A few weeks ago, before the ground was covered in ice and snow, we made our grande entrance into the world, for another family walk. We took the “long” loop around the neighborhood, Rose and Adi opting to cuddle under a blanket in the double stroller and Wren braved the cold on her scooter. As Wren and I pulled ahead from my husband pushing the stroller, she began to complain about all of the bumps and cracks in the sidewalks. “You could write a letter to the mayor,” I told her. “Maybe she doesn’t know what a problem the sidewalks are here.”
Wren stopped scooting and looked at me with a puzzled look on her face. “I can’t write to the mayor,” she said.
“Of course you can,” I told her. “Aren’t you writing about your opinions at school right now?”
“Yes,” she replied. “But we just write in our notebooks.”
“Writing isn’t meant to live in your notebook,” I explained as I began to see her wheels turning. “You think about who might be able to help you solve your problem and then you write to them. You can let them know what you see and any possible solutions you might have.”
“Can I start writing when we get home?” Wren asked.
I could tell that this moment unlocked something in Wren. It was like a lightbulb went off for her, she realized that her words could make change and she was excited.
Last week, our schools welcomed our students back full time. We had previously been in a hybrid model since September. It was like a relaunch, a new first day of school. I still spend my mornings teaching first grade distance learners, but in the afternoon, I get to return to my role as literacy coach. With the relaunch of school, I also had to relaunch a new schedule.
On my first day pushing into full classes of students, I’ll admit, it was a little anti-climatic. By the time I got into rooms, the excitement of being all together had worn off. Kids sat behind their desks, behind their plexiglass, behind their masks looking kind of dazed and tired. There was no gathering on the rug, there was no room for moving anywhere. It was clear that we have some work to do to rebuild school stamina.
I went home kind of glum. School seemed to be missing something…
The next day, when pushing into a third grade class, in the middle of writing persuasive speeches about problems they see in the world, I was still thinking about what was missing. I read, over kids’ shoulders, speech after speech about smoking and littering. “How come they’re all writing about the same topics?” I asked the teacher.
She said they had trouble coming up with ideas, so many students used the examples she had provided.
“Can I try something for the share?” I asked.
As the kids found a good stopping place in their writing that day, I told them the story of Wren riding her scooter and then writing her letter to the mayor. I asked the students if they saw any problems in our school. in their communities, or even in their homes that they might be able to write or talk to someone about. One by one, their hands shot up. They talked about big things like global warming, local things like trash on the beaches, and personal things like bullies on the bus and problems with siblings. Their voices rose with emotion as they shared ideas, began debating, and added on to each other’s thinking. I was filled with hope, that these conversations would spark energy and purpose into their writing.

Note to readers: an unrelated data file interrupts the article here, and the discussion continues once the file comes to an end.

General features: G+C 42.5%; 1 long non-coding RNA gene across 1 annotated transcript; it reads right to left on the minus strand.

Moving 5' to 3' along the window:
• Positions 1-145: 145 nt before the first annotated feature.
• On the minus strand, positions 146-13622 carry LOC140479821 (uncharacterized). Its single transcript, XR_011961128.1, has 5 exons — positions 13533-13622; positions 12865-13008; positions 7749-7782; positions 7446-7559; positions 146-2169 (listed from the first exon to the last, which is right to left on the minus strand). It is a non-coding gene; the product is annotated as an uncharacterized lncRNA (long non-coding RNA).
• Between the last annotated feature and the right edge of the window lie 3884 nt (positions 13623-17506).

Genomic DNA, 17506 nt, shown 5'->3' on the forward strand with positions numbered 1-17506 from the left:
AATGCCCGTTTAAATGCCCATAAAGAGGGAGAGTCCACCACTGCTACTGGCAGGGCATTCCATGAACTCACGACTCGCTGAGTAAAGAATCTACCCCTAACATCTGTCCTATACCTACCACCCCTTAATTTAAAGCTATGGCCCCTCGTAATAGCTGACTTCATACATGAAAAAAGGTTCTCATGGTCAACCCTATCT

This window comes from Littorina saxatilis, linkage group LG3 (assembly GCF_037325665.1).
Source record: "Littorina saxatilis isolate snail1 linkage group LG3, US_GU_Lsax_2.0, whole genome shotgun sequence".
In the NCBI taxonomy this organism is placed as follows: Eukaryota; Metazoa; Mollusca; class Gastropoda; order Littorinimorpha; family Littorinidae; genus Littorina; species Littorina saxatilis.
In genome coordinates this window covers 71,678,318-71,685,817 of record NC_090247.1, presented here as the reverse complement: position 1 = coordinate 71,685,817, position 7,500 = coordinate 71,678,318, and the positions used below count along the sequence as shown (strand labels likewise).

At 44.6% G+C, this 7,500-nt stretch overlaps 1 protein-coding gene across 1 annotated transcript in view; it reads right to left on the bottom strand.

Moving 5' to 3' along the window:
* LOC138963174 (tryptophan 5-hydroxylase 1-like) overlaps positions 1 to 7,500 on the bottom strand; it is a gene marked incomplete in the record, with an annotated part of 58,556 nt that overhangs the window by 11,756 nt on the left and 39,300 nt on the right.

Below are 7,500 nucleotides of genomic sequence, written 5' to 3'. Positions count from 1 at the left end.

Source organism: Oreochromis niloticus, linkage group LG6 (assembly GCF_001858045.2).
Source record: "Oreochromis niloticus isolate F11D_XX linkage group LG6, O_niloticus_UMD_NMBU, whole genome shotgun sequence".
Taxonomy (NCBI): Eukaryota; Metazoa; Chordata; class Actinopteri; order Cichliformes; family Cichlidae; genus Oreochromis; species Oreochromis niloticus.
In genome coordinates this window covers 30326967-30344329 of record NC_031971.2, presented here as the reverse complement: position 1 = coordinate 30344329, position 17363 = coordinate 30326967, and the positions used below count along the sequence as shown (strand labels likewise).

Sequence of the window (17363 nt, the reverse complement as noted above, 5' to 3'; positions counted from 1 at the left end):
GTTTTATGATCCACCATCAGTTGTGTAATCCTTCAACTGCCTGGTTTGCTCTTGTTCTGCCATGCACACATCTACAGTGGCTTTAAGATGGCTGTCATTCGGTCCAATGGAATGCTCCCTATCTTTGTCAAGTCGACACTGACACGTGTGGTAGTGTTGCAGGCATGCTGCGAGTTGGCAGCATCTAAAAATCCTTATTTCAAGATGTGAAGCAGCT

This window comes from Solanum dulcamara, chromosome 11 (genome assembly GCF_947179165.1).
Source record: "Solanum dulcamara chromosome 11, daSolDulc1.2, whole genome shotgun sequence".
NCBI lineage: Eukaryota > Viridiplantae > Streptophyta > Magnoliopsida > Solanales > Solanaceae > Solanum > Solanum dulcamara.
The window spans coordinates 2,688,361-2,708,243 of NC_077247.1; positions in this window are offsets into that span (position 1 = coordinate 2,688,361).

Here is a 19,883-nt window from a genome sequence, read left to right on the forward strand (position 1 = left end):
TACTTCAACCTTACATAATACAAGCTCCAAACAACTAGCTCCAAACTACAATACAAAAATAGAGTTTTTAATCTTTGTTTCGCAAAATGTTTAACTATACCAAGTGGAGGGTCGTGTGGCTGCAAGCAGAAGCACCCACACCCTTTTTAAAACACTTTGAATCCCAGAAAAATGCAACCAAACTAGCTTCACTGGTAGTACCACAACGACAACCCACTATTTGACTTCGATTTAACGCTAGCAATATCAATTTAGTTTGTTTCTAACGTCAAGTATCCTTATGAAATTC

I left school that day, thinking about these kids and those moments during writing workshop. This Haim Ginott quote, shared with me early on in my school career, came to mind:
I’ve come to a frightening conclusion that I am the decisive element in the classroom. It’s my personal approach that creates the climate. It’s my daily mood that makes the weather. As a teacher, I possess a tremendous power to make a child’s life miserable or joyous. I can be a tool of torture or an instrument of inspiration. I can humiliate or heal. In all situations, it is my response that decides whether a crisis will be escalated or de-escalated and a child humanized or dehumanized.
It has taken a lot to rally every afternoon, to enter classrooms with such visible reminders of all the ways school has changed. It would be easy to list all of the reasons why my teaching can’t be great or why kids can’t learn. But this moment in third grade reminded me that, while things have changed, there can still be joy and purpose. School can still be a great place. It may take a little extra work on our part, as educators, to rally our students- but they deserve to be rallied. We owe it to them and in return, I believe we will find their energy and our groove in this strange place we call school.